I wrote this…whatever it is on my plane ride back from Australia. My mom read over my shoulder and when I was finished she said- “Your individualized people…what do you call them?” “Indie reader’s mom.” “Yeah, those. I’ve seen them react to some of the other things you say. They’re going to get mad at you for this post.” “Yeah.” “You’re still going to post it aren’t you?” “Yeah.” “How come?” “Because I’d rather be hated for having an opinion than overlooked for not having one.” “You’re going to lose readers.” “Yeah.” “Then how will you buy shoes?” “I have enough to last for the next few years until I can win them back.”
I’m the most pathetic wine drinker on the planet. True story. For the most part when people start drinking wine they start with the cheap, sweet stuff. That’s what I started with anyway; a nice glass of Mogden David strawberry zinfandel. It tasted like candy. Mmmmm mmmm. Once you get a handle on the fermented taste-you move up a notch on the taste pole-maybe try something in a sweet red. That’s where I stopped progressing, over ten years ago when I tasted my first glass of wine. The acquired taste for expensive, sophisticated wine never developed on my taste buds no matter how hard I tried. Now, if you visit my wine rack you’ll find it loaded with Jam Jar-a South African Shiraz so sweet it curls back your top lip. So why didn’t I get the acquired taste everyone is always talking about? Was my wine growth stunted? Am I a white trash wine drinker? Who the hell knows-and what does this have to do with Amy Harmon’s The Law of Moses, anyway? For the record I’d like to be able to stick my nose in the air and say “This bottle of wine cost two hundred dollars you cheap Shiraz drinking scumbag”. But, it’s more likely that I’ll pull out a bottle of Jam Jar, screw off the top, and sheepishly offer you a glass.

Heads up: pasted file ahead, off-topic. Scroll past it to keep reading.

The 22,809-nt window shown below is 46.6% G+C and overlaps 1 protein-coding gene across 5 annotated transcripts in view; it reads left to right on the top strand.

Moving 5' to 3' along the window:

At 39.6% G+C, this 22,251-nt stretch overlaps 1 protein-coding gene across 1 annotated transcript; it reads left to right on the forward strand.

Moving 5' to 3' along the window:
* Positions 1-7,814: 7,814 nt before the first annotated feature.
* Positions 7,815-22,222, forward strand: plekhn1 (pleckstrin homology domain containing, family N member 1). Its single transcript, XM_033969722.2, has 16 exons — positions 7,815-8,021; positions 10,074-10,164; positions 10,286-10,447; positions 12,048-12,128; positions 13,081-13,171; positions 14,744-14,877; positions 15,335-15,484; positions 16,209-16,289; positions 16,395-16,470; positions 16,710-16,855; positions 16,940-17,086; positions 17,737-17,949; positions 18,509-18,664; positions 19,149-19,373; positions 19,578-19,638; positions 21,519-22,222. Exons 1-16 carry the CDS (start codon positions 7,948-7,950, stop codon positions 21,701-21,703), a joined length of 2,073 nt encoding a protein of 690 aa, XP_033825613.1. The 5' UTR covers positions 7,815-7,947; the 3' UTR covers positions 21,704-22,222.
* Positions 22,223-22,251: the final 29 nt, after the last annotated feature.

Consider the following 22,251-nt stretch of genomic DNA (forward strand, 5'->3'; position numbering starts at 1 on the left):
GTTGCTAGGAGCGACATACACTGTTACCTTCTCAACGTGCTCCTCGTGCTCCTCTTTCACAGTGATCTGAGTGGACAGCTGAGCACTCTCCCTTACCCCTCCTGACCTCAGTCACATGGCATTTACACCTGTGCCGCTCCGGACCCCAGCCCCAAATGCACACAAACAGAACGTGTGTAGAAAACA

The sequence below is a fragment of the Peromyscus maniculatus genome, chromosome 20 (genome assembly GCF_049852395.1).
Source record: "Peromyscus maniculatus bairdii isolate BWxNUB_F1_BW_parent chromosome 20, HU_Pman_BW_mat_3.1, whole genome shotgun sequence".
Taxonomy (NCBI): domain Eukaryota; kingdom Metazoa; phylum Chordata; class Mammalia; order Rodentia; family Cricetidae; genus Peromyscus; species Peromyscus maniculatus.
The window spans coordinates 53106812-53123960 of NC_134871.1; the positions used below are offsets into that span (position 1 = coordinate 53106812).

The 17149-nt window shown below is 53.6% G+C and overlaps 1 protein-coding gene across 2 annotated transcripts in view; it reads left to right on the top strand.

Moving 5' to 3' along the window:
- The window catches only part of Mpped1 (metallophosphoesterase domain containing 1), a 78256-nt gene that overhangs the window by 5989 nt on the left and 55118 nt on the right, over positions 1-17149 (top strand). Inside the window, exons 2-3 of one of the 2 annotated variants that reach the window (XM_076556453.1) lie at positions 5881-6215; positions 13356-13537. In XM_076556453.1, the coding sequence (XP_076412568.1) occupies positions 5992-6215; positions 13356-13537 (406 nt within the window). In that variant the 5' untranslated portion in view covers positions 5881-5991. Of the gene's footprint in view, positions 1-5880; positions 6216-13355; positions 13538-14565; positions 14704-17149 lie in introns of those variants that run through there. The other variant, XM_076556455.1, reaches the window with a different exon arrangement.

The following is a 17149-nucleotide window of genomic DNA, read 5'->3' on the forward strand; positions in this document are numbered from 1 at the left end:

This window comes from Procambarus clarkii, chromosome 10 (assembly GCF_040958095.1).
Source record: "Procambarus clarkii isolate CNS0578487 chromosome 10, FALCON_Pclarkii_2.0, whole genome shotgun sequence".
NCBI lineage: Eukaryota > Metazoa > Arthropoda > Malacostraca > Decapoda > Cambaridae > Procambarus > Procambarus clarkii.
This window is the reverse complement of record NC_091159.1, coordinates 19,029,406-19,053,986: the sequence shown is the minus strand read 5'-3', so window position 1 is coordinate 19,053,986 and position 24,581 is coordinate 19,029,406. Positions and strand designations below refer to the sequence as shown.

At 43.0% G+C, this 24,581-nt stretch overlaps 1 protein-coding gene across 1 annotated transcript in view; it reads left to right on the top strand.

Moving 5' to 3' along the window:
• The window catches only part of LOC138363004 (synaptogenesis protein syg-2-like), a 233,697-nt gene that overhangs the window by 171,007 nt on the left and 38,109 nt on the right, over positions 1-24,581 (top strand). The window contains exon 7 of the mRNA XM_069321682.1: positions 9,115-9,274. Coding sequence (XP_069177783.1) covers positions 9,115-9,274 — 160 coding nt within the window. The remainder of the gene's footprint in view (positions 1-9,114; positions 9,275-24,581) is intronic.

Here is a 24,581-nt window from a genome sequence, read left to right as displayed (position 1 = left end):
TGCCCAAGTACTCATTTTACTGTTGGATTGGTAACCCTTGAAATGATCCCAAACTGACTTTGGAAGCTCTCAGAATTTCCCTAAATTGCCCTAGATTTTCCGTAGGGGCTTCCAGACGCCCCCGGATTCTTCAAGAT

What I can say after reading The Law of Moses is this: This is a top of the line book-you cheap reading scumbag! I hope I don’t have to say this to you. I hope you can see this for yourself within the first few extremely well written pages. But, I’d like to talk for a minute about acquiring a sophisticated reading palate (Can someone tell me how to acquire a sophisticated wine pallet?). Now, just like with wines, there are all kinds of fine books: dry ones (Dave Newel’s Red Lory), spicy ones (Alessandra Torre’s The Girl in 6E); she writes so well that the fact I’m reading erotica-which isn’t my normal genre-comes secondary to the brilliance of her work. There are also soft toned books (Slammed by Colleen Hoover) and just outright disturbing ones that take a unique palate (The Dark Duet series by CJ Roberts). All of the books mentioned have one thing in common: damn good writing. In the independent publishing world there is a little bit of everything for everyone. (For the record Colleen is no longer self published and Alessandra has a foot in each world). All of the books mentioned are-or were self published and defiantly brave. They broke through, tore down lines, and taught us what readers want. They are, in my opinion, the best of indie.